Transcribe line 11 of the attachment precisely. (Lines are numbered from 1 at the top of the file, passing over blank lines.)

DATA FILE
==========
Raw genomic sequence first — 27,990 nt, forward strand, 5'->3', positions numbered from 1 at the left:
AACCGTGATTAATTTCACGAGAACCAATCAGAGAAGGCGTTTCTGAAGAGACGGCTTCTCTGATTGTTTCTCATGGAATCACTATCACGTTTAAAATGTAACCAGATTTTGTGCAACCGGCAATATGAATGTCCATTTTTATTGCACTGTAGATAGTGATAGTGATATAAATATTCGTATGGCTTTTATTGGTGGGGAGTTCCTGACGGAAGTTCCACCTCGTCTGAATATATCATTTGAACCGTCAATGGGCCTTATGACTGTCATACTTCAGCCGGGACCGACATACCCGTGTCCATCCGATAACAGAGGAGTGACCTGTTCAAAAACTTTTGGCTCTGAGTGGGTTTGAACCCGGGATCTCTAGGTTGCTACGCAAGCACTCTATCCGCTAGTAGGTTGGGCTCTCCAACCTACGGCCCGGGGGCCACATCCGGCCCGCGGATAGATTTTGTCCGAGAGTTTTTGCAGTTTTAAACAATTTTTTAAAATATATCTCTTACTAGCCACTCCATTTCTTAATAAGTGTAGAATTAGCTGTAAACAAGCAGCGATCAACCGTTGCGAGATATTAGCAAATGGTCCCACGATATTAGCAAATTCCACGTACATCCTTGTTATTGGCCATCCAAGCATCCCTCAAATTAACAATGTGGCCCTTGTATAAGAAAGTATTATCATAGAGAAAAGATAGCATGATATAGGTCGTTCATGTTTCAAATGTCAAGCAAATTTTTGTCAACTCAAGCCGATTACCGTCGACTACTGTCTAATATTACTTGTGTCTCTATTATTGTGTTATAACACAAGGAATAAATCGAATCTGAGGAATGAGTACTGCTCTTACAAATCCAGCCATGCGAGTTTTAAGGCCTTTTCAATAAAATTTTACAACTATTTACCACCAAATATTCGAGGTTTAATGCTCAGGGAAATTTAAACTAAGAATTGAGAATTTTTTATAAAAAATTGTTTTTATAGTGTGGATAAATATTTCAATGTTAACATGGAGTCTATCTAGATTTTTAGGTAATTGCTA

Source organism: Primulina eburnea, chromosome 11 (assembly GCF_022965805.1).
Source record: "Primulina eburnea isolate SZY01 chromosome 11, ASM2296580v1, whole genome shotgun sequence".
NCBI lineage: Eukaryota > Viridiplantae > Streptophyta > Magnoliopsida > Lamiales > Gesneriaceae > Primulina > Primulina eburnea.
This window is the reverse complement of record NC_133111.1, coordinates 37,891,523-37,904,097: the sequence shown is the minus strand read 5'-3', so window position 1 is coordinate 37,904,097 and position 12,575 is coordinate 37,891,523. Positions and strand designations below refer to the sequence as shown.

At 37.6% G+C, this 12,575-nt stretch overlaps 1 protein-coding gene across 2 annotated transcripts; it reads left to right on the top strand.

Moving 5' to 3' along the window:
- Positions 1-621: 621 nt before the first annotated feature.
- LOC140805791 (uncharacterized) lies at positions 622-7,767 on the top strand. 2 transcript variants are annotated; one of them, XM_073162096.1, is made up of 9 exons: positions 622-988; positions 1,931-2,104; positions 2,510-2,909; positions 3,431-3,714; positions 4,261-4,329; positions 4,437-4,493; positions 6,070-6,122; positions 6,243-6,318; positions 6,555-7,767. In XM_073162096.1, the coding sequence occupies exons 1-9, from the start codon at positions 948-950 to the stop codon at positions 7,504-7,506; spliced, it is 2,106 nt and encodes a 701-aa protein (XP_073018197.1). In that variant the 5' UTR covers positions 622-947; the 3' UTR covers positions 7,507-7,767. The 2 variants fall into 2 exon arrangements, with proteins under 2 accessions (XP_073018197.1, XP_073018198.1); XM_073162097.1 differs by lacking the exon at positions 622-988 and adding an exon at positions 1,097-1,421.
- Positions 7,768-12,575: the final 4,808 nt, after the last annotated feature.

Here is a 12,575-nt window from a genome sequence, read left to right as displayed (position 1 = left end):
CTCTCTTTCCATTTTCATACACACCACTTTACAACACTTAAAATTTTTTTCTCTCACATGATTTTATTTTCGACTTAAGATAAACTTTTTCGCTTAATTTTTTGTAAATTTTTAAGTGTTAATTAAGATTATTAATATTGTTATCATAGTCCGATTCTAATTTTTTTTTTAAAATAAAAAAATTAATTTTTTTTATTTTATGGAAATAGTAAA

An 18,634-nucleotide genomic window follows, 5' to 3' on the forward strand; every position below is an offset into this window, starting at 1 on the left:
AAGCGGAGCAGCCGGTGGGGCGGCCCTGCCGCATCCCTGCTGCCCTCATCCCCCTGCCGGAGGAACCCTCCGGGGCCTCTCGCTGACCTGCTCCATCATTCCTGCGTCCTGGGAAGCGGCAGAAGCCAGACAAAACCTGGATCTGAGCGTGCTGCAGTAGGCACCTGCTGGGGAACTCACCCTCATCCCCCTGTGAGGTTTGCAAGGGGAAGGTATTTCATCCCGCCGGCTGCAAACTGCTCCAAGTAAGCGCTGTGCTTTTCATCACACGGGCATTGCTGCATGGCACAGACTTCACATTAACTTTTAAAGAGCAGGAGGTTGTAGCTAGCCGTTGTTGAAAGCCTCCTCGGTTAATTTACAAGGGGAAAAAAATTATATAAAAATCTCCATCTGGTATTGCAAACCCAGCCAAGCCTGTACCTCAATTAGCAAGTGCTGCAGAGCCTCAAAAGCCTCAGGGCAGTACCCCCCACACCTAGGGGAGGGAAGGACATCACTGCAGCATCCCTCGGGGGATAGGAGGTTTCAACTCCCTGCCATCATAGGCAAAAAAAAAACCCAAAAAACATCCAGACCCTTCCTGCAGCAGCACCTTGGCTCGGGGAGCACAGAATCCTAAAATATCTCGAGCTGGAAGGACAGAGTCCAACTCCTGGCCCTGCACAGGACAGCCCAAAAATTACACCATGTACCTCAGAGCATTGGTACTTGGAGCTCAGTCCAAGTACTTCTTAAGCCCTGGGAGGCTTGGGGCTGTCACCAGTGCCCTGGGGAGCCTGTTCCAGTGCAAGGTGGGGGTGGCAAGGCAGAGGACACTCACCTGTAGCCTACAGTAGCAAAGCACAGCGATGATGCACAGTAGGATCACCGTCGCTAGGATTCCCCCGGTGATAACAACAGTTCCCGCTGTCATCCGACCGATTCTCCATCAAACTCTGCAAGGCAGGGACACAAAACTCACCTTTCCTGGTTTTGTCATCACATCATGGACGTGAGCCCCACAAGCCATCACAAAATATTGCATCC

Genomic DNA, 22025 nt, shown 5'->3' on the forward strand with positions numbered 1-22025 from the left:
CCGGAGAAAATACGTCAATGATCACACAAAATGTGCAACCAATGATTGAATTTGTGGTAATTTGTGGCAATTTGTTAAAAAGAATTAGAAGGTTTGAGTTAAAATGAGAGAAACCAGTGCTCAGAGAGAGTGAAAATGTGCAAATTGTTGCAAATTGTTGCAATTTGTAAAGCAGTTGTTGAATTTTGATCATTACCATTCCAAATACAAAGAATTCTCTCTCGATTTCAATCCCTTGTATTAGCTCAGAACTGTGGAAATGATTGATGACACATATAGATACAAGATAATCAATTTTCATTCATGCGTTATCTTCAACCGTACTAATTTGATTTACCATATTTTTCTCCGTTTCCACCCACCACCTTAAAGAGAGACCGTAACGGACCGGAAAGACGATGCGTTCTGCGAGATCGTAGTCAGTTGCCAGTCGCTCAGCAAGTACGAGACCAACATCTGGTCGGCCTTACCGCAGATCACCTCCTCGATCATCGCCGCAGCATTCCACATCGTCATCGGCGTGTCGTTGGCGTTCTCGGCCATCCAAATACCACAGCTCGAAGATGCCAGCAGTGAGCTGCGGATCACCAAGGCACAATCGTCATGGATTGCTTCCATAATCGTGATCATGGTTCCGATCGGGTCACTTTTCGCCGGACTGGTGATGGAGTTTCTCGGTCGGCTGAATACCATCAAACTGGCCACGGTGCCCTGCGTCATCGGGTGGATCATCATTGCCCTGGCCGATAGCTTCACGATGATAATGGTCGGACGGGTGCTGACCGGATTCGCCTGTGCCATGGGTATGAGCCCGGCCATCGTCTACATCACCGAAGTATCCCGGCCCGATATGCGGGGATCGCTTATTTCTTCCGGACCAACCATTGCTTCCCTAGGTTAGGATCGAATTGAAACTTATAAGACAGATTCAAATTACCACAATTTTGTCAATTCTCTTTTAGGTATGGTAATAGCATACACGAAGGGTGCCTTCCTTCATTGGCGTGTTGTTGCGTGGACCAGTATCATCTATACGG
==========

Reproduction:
- Positions 7,768-12,575: the final 4,808 nt, after the last annotated feature.